Aspen’s Main Street may become a walk in the park
ASPEN, Colorado ” A $3.1 million Main Street in Aspen, Colorado overhaul is being proposed with center medians, prominent crosswalks and the elimination of some left-turn lanes.
The changes to Aspen’s historic street are designed to increase pedestrian safety along the 14-block stretch, where cars and foot traffic are often in conflict.
The plan calls for planted medians to be installed in the center lane between 7th and 5th streets, near Paepcke Park between Garmich and Aspen streets, and between Galena and Spring streets.
The Aspen City Council reviewed the plan Tuesday and directed city parks officials to continue forward with their work.
However, the Historic Preservation Commission would prefer that the proposal be stopped in its tracks. Commission members, who argue they have final say over the project because Main Street is in a historic district, don’t support the proposal as presented.
They criticized the idea of raised landscaped medians in the center of Main Street because they are too urban and would be “completely out of historic character of a wide-open corridor flanked by” tall cottonwood trees.
According to the city’s code, the commission has the final say over such a decision, City Attorney John Worcester said. The City Council has the power to call up the decision within 30 days if elected officials determine the commission’s decision was a denial of due process, or the commission was out of jurisdiction or abused its discretion.
Worcester suggested the city’s community development department interpret the code and make a decision on which board has the final decision.
A public open house on the plan will be held Jan. 28 in council chambers in the basement of Aspen’s City Hall, between 5 and 7 p.m.
The project would be paid for out of a pedestrian amenity fund, which came from a payment by the Limelight Lodge in lieu of providing public amenities.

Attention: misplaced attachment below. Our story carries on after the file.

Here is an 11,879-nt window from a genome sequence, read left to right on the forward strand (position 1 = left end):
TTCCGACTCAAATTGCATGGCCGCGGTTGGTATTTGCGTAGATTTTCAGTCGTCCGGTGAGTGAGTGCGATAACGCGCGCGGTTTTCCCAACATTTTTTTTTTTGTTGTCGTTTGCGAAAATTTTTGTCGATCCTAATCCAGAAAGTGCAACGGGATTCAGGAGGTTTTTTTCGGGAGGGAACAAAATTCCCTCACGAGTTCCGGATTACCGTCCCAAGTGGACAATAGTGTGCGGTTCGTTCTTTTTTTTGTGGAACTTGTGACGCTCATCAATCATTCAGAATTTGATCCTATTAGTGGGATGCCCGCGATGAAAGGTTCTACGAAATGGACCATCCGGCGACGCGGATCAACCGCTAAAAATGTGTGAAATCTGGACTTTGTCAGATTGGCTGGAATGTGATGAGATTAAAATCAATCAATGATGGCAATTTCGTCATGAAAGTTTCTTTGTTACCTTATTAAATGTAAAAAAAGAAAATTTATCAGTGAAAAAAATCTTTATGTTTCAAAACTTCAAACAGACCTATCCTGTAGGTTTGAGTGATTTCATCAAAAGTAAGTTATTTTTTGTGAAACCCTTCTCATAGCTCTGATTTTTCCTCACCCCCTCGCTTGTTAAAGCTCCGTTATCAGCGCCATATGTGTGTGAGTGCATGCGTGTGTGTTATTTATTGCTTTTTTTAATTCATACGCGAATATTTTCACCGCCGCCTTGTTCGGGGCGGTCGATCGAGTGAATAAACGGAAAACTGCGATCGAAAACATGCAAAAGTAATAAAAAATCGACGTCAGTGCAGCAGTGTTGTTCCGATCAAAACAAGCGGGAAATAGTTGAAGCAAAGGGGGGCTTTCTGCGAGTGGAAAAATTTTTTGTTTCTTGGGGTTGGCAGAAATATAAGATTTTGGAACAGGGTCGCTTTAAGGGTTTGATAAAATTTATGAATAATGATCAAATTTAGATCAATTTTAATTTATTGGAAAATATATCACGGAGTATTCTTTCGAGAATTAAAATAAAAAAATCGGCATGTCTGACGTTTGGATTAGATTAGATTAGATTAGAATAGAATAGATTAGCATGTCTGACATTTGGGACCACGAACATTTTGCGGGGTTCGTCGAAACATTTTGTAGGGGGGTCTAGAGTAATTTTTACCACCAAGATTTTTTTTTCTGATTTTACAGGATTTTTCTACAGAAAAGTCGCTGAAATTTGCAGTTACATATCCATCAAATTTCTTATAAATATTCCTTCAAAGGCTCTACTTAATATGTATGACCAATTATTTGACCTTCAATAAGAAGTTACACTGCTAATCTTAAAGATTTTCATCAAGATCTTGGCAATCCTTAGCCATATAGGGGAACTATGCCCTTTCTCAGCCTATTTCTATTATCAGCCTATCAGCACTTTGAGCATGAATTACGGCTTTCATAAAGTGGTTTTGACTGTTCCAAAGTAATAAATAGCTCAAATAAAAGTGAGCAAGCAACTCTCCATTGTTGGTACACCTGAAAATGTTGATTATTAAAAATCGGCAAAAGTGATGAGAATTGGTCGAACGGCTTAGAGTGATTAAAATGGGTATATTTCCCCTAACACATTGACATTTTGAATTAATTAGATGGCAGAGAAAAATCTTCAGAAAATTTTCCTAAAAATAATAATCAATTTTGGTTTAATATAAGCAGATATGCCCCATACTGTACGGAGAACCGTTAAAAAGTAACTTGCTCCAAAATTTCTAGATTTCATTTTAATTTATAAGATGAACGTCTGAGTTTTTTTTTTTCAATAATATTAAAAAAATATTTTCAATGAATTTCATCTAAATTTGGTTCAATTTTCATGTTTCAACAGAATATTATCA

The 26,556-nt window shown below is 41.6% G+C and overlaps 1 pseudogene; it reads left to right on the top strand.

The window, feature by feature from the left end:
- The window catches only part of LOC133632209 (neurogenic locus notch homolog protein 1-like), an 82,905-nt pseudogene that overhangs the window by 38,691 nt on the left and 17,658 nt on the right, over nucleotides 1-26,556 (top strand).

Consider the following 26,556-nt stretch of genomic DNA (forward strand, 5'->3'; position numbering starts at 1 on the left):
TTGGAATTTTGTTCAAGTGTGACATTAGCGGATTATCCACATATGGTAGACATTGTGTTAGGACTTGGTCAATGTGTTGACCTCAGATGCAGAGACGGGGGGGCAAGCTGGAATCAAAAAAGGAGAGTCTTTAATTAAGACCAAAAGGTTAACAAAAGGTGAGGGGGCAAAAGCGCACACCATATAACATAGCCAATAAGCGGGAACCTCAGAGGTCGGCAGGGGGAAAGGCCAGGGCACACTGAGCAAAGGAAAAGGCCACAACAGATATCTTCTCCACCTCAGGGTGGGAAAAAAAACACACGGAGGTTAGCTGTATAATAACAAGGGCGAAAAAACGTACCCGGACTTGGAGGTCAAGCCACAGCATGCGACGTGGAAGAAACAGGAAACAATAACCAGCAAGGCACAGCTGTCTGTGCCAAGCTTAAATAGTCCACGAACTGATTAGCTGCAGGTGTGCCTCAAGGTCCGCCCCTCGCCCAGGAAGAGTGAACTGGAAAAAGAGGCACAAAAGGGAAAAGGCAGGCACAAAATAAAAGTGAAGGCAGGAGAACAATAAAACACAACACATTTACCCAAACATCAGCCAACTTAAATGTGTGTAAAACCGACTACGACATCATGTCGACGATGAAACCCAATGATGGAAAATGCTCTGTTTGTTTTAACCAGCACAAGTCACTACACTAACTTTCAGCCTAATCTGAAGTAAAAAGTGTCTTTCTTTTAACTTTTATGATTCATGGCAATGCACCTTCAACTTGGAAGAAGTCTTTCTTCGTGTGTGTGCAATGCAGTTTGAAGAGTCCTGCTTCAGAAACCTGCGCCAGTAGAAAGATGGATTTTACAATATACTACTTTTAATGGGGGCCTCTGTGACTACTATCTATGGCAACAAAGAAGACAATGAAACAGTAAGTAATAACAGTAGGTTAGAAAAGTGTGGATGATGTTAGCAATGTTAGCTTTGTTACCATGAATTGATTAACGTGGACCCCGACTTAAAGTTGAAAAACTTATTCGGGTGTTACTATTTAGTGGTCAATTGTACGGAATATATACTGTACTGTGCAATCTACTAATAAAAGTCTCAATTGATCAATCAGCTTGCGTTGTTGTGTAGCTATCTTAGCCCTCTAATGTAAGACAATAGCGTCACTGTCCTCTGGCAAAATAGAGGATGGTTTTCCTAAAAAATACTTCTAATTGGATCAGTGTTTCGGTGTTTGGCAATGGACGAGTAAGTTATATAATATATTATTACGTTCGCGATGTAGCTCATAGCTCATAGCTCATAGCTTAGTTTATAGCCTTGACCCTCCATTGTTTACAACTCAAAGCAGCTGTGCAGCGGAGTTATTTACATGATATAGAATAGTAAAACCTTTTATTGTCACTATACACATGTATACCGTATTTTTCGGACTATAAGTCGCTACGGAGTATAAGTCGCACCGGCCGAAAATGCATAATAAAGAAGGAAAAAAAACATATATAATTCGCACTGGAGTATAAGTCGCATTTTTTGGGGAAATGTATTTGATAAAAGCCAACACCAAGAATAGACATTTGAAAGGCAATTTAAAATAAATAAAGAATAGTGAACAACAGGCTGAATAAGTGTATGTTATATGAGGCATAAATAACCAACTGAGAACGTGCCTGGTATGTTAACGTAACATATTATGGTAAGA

Tyler Christoff, a project manager for the city’s engineering department, said the impetus for the plan was that most residents don’t feel safe crossing Main Street, and medians create traffic-calming measures that slow motorists.
The changes would happen within the existing roadway, and left-turn lanes would be eliminated at every other intersection, where the medians are proposed.
Nick Senn, of Schmueser Gordon Meyer engineering consultants, said the Colorado Department of Transportation has to sign off on the plan, and the design team must prove traffic won’t be incapacitated.
CDOT has reviewed the proposal, and its engineers are the ones who suggested certain intersections be closed to turning traffic, Senn said, adding officials were receptive to the plan.
City engineer Tricia Aragon said if car trips exceed 9,000 a day, traffic-engineering standards suggest raised crosswalks to ensure pedestrian safety. Main Street sees 27,000 cars a day. Aragon also noted that medians create a refuge for pedestrians.
“We really tried to make pedestrian movement as important as vehicle movement, not secondary at all,” said Aspen parks director Jeff Woods.
Changes to Main Street could begin with a demonstration project that has medians at two or three blocks, which would cost $700,000. Woods noted that construction for the entire project could be completed in two or three months during the offseason.